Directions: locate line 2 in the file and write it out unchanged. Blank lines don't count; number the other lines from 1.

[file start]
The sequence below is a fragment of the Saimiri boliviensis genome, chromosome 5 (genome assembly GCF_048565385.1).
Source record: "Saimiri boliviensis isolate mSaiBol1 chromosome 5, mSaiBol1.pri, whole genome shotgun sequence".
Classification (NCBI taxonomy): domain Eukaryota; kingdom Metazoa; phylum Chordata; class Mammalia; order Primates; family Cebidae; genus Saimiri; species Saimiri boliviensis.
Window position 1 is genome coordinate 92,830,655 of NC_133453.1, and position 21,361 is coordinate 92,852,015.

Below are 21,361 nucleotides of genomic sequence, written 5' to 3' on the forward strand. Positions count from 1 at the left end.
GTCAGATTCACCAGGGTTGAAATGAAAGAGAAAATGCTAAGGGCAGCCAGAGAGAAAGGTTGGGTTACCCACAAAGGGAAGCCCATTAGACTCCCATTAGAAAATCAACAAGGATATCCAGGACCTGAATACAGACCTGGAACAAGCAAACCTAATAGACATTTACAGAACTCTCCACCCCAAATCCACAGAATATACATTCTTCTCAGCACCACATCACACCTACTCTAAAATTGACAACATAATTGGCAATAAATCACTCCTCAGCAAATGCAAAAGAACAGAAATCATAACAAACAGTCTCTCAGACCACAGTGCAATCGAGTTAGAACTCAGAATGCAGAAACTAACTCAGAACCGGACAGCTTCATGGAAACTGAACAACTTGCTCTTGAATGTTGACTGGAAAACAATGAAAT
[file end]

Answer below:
Source record: "Saimiri boliviensis isolate mSaiBol1 chromosome 5, mSaiBol1.pri, whole genome shotgun sequence".